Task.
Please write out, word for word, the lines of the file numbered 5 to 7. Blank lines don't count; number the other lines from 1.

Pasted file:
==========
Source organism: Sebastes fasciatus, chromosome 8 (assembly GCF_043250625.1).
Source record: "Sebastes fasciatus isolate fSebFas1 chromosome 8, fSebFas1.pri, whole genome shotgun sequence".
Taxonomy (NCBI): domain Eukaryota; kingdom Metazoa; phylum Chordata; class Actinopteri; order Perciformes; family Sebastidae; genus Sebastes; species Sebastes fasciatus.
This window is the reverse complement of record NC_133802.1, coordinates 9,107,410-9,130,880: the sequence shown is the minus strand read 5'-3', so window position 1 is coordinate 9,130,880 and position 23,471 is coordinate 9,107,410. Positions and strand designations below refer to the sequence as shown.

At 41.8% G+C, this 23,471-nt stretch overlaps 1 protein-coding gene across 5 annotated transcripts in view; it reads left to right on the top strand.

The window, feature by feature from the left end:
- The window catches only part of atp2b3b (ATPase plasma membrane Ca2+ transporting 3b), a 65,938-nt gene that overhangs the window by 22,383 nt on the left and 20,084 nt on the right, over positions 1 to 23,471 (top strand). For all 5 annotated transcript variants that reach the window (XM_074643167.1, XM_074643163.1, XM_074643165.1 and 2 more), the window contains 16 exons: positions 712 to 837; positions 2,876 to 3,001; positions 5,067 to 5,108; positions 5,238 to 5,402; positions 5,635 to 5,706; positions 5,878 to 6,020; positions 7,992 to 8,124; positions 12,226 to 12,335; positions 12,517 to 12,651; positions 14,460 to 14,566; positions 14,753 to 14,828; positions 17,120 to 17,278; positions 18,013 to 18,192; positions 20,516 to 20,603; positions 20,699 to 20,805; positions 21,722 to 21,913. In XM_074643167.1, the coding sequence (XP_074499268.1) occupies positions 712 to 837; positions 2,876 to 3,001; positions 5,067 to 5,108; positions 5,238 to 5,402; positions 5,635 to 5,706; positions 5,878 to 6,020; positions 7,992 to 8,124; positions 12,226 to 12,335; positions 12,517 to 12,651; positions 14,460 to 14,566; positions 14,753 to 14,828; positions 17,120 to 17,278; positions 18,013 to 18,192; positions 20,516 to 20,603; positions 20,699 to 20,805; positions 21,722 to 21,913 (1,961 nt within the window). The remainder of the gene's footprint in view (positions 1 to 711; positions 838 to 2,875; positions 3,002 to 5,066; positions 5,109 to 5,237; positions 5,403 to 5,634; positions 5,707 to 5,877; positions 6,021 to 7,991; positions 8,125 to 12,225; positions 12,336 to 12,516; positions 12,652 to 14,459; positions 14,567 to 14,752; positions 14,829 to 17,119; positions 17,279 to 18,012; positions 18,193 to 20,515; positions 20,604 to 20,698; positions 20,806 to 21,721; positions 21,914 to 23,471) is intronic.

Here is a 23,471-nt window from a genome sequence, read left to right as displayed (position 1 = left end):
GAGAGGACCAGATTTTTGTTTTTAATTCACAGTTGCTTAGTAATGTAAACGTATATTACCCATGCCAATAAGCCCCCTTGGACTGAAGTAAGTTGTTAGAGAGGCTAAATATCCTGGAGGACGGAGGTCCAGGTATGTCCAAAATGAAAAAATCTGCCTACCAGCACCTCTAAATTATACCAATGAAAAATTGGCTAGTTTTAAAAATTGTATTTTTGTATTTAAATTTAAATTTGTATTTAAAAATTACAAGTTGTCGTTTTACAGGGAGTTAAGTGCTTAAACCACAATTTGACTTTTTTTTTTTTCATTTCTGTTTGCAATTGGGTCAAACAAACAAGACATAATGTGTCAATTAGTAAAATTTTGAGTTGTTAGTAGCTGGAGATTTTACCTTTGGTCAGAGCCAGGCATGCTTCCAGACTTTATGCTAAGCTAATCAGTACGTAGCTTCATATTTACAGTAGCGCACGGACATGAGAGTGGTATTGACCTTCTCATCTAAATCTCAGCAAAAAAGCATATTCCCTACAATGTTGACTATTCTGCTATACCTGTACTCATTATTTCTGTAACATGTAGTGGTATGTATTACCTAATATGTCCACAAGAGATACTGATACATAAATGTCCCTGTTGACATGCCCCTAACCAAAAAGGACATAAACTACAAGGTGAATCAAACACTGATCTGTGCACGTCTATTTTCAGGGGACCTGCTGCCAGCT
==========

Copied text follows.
At 41.8% G+C, this 23,471-nt stretch overlaps 1 protein-coding gene across 5 annotated transcripts in view; it reads left to right on the top strand.

The window, feature by feature from the left end:
- The window catches only part of atp2b3b (ATPase plasma membrane Ca2+ transporting 3b), a 65,938-nt gene that overhangs the window by 22,383 nt on the left and 20,084 nt on the right, over positions 1 to 23,471 (top strand). For all 5 annotated transcript variants that reach the window (XM_074643167.1, XM_074643163.1, XM_074643165.1 and 2 more), the window contains 16 exons: positions 712 to 837; positions 2,876 to 3,001; positions 5,067 to 5,108; positions 5,238 to 5,402; positions 5,635 to 5,706; positions 5,878 to 6,020; positions 7,992 to 8,124; positions 12,226 to 12,335; positions 12,517 to 12,651; positions 14,460 to 14,566; positions 14,753 to 14,828; positions 17,120 to 17,278; positions 18,013 to 18,192; positions 20,516 to 20,603; positions 20,699 to 20,805; positions 21,722 to 21,913. In XM_074643167.1, the coding sequence (XP_074499268.1) occupies positions 712 to 837; positions 2,876 to 3,001; positions 5,067 to 5,108; positions 5,238 to 5,402; positions 5,635 to 5,706; positions 5,878 to 6,020; positions 7,992 to 8,124; positions 12,226 to 12,335; positions 12,517 to 12,651; positions 14,460 to 14,566; positions 14,753 to 14,828; positions 17,120 to 17,278; positions 18,013 to 18,192; positions 20,516 to 20,603; positions 20,699 to 20,805; positions 21,722 to 21,913 (1,961 nt within the window). The remainder of the gene's footprint in view (positions 1 to 711; positions 838 to 2,875; positions 3,002 to 5,066; positions 5,109 to 5,237; positions 5,403 to 5,634; positions 5,707 to 5,877; positions 6,021 to 7,991; positions 8,125 to 12,225; positions 12,336 to 12,516; positions 12,652 to 14,459; positions 14,567 to 14,752; positions 14,829 to 17,119; positions 17,279 to 18,012; positions 18,193 to 20,515; positions 20,604 to 20,698; positions 20,806 to 21,721; positions 21,914 to 23,471) is intronic.